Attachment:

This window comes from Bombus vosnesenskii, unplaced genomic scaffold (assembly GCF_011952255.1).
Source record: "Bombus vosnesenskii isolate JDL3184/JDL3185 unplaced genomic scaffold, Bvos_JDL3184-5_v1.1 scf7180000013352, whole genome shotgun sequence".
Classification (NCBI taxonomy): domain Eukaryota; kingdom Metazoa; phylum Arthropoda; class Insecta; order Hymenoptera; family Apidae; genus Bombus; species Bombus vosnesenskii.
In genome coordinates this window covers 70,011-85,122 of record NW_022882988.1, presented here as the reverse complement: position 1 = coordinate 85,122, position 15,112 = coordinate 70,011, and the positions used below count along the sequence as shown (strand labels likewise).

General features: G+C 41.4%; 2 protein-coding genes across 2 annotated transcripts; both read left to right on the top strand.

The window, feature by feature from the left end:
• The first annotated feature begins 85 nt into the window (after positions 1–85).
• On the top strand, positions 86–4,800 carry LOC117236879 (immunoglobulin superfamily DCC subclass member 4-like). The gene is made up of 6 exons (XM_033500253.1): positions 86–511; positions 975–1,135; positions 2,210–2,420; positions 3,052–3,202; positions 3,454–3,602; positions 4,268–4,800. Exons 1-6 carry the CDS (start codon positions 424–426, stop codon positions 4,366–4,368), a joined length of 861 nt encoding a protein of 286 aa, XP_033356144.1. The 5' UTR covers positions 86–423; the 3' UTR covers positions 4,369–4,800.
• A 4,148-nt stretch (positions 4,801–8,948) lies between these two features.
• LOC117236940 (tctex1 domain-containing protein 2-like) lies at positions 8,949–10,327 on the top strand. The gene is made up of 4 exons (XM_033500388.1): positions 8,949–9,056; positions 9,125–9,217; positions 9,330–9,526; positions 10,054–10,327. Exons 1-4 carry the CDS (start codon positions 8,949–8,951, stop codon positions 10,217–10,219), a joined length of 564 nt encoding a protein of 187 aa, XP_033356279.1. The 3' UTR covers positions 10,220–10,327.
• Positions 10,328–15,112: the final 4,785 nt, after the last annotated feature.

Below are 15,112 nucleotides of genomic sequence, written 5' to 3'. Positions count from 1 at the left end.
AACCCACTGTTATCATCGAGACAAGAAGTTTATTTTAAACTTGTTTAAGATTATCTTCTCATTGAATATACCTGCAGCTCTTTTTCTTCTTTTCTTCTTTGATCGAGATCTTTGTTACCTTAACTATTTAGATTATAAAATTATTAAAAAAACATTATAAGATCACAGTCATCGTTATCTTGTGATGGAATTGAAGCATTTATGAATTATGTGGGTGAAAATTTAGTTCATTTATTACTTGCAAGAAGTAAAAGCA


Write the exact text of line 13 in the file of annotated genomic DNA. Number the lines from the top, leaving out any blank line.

AACCCACTGTTATCATCGAGACAAGAAGTTTATTTTAAACTTGTTTAAGATTATCTTCTCATTGAATATACCTGCAGCTCTTTTTCTTCTTTTCTTCTTTGATCGAGATCTTTGTTACCTTAACTATTTAGATTATAAAATTATTAAAAAAACATTATAAGATCACAGTCATCGTTATCTTGTGATGGAATTGAAGCATTTATGAATTATGTGGGTGAAAATTTAGTTCATTTATTACTTGCAAGAAGTAAAAGCA